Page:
It's time for DEI to step on the gas

Dale Earnhardt Jr. and Tony Eury Jr. have a big job ahead to pull even with NASCAR'S elite.

Published February 10, 2006

DAYTONA BEACH - Dale Earnhardt and Tony Eury at first had simple, then grand plans for Dale Earnhardt Inc. Both had a son and namesake they hoped would compete at NASCAR's highest level. First they would learn at DEI. Then they would win championships there.

As Eury, Earnhardt's brother-in-law, put it, "We were going to teach these kids how to race and we were going to sit on the porch and drink beer and watch them."

Dale Earnhardt Jr., buttressed by his late father's fans and a combination of good-old-boy image and new-age marketing, is NASCAR's most popular driver and in seven seasons a 16-time winner, including the 2004 Daytona 500. Tony Eury Jr., a Dale Earnhardt Inc. employee for 15 years and Junior's car chief until last year, was named his crew chief late last season.

But things are not well at Nextel Cup's most scrutinized team. DEI is in flux as Speedweeks begins today at Daytona International Speedway. The team appears nowhere near ready to play on the level of megateams Roush Racing and Hendrick Motorsports, which have combined to win 94 races (47 each) and three titles (two by Roush) since 2000. Or even Joe Gibbs Racing, which has 27 wins and three titles in the same span.

The way DEI stumbled last year, with Earnhardt Jr. 19th in points and teammate Michael Waltrip 25th, the team must regain speed quickly or become one of the other middling teams that increasingly have to be happy picking off wins here and there, much like Richard Childress Racing has become since Earnhardt's death.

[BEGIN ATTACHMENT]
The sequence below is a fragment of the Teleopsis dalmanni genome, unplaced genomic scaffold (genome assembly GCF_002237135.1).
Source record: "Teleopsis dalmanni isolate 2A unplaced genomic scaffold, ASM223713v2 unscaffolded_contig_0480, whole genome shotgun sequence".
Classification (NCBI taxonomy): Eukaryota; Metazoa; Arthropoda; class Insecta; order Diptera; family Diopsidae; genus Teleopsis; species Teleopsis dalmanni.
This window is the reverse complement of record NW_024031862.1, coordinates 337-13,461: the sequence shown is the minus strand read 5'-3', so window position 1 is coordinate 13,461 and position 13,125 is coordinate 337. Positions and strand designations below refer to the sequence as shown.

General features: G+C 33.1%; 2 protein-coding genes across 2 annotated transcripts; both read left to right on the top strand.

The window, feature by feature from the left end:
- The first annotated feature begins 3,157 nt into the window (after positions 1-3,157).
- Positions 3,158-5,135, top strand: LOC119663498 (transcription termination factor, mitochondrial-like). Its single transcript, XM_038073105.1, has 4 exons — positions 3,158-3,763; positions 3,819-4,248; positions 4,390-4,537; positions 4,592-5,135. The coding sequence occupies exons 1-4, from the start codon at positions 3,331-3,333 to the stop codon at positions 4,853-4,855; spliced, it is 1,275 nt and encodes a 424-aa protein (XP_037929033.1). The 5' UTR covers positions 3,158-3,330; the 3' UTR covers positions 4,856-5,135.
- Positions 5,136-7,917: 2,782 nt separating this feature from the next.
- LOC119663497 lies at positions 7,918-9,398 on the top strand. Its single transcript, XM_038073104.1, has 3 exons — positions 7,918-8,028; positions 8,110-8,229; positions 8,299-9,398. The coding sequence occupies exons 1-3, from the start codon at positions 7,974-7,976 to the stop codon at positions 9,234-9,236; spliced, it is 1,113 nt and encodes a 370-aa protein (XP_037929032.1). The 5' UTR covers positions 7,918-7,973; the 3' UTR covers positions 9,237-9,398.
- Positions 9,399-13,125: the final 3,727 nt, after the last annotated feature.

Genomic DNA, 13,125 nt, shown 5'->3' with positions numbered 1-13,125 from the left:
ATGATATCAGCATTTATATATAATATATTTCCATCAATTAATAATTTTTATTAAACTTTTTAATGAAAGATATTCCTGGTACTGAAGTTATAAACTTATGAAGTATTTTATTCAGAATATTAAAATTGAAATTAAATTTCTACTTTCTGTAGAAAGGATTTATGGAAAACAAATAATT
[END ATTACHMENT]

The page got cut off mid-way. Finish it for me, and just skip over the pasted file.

"I'm sure (Earnhardt Sr. would) like to see some things a little different to where they were more competitive," Childress said of DEI's fortunes. "No different from me, I'd like to see things where RCR is more competitive."

Richie Gilmore knows what Earnhardt wanted. And with the late legend's imprint still vivid at DEI, the man who led the team's once-dominant engine-building program and now the whole show as director of motorsports knows this season will be critical.

"I think it's a fair assessment and I think we're up for that challenge," Gilmore said. "I think it is fair to say that we have to prove and kind of start all over."

Earnhardt, who would like to eventually run DEI, said no one could be sure how things might have been different for the company had his father not died on the final lap of the 2001 Daytona 500.

"It obviously would be different, but I don't spend a whole lot of time (on that) because that's not ... you know, it's not going to happen," he said. "We just have to do as well as we can."

Earnhardt will have to do better this season. Last year, coming off a six-win season and fifth-place points finish, he started fifth and finished third in the Daytona 500 but won just once. He was in the top 10 just three of 36 weeks, never after the 11th race at Richmond, and finished 40th or worse six times.

New crew chief Pete Rondeau was replaced after Richmond, but team technical director Steve Hmiel did not fare much better. Earnhardt led just 169 laps all season, 142 of them at Atlanta with four races left, where he eventually finished fourth. Even with a fifth-place finish at New Hampshire and an eighth at Texas in the last 10 races of the season - when Eury Jr. took over to prepare for this season - the No. 8 team was rarely a factor. Earnhardt's points finish was his worst as a full-time driver in NASCAR's top series.